You may not believe this, but we can look out of our house on Christmas morning and see people swimming in the cold, cold water just a few miles from the place where the English Channel meets the Atlantic Ocean.
I’m inclined to think that they’re mad, but I do know that they are part of a very old tradition.
Every Christmas Day, since 1864, in Hyde Park the members of the Serpentine Swimming Club have competed in a Christmas day swimming race. J. M. Barrie was a patron on the race and he gave the club a trophy, now known as the Peter Pan Cup.
That’s why, when I first read the title ‘The J. M. Barrie Ladies’ Swimming Society’, it seemed completely natural and right. A book that really had to be. And I am happy to be able to report that the story inside is completely natural and right.
It begins in New York. Joey is an architect, busy climbing the career ladder and sharing her life with Tink, a twenty-pound dog with very firm views on route selection. I was inclined to like Joey, even before I discovered our dogs had a great deal in common. But I did wonder if she needed something more in her life.
It came when Joey had to step in at the last minute to make a major presentation. She didn’t want to do it but she knew that she had to do it, that she had more knowledge of the project than anyone else. Her professionalism, and her passion for the project, carried her through and she won the contract for her firm.
It was a wonderful opportunity. Joey could visit her best friend, who had married an Englishman and was raising a family in London, and then she could make sure that a restoration that she really cared about was done as it should be.
But things when wrong. Sometimes friends’ lives move in different directions and they don’t understand each other as well as they think. And sometimes locals have their own ideas about what should be done, and they don’t take to experts with ideas of their own.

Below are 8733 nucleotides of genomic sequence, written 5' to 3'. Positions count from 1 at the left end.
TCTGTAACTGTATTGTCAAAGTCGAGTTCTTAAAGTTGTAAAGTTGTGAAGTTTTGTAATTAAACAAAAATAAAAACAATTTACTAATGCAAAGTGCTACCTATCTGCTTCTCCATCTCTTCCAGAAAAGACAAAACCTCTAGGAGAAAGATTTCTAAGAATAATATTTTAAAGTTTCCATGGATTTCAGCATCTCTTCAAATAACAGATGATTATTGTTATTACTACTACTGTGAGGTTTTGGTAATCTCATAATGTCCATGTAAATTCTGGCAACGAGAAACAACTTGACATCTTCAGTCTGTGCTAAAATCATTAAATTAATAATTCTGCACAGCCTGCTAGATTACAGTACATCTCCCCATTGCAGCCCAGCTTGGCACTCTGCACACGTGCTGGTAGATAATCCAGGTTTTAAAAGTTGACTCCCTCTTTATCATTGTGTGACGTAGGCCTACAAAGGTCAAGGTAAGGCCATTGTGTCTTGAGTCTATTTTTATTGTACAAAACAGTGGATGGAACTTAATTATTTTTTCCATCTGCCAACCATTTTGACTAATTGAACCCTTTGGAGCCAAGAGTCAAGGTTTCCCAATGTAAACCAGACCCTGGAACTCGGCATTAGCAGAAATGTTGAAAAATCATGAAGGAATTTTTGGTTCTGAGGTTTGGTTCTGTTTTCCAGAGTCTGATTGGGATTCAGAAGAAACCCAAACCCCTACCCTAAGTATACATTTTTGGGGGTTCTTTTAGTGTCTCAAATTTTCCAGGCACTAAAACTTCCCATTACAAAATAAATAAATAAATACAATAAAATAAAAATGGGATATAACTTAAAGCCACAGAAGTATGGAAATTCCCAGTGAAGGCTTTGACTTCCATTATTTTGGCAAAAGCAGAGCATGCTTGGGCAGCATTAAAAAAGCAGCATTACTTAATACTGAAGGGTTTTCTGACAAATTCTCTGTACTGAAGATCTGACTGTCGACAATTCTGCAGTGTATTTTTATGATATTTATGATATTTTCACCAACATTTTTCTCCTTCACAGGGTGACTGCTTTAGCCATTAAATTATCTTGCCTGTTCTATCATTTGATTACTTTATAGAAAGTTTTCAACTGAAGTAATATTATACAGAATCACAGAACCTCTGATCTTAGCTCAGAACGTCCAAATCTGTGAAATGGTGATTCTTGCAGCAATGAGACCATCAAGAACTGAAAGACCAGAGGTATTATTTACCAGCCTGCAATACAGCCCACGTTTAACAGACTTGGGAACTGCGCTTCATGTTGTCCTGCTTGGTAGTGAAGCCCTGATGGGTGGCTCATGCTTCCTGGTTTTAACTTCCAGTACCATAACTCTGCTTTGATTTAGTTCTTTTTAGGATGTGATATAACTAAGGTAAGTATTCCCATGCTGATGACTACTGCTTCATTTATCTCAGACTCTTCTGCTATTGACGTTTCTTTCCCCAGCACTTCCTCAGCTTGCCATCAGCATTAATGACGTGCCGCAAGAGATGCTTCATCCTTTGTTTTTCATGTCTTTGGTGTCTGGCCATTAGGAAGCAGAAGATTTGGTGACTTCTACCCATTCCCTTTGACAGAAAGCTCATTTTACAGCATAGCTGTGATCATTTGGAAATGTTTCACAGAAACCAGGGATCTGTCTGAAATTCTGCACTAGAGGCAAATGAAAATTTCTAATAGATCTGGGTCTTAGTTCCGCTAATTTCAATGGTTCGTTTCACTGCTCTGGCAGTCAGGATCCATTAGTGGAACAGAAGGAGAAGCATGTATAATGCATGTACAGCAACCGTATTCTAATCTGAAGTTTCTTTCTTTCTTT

The caretaker, a young widower with a teenage daughter, did a wonderful job, and he so clearly loved the house, but he was a particular problem.
Joey had a lot to learn. About friendship. About communities. About what the really important things in life are.
And that’s where The J. M. Barrie Ladies’ Swimming Society came in: a group of elderly ladies who came together to swim in the pond at Stanway House.
Old friends who had lived very different lives; who had all lived, loved and lost; who celebrated life’s high times together and who supported each other through the low times.
The J. M. Barrie Ladies’ Swimming Society lit up the story, and they helped Joey to understand what she should do, how she should live her life.
The story is lovely, and Barbara J. Zwiter balances different plot strands and different themes beautifully. It was clear, even before I read her explanatory afterword, that she cared so much about her subject matter.
Not quite perfect – the pacing is a little uneven and some times there was more explanation than I needed – but still lovely.
The characters rang true: I believed in each one, in their psychology, in their relationships, and in the way that they evolved.
There were moments when things became a little predictable, but it really didn’t matter. Because there were a few unexpected twists and, more importantly, everything that happened rang true.
I loved Joey’s story, and the spirit of The J. M. Barrie Ladies’ Swimming Society made it even more wonderful.
And I should end with the ending – it’s perfect!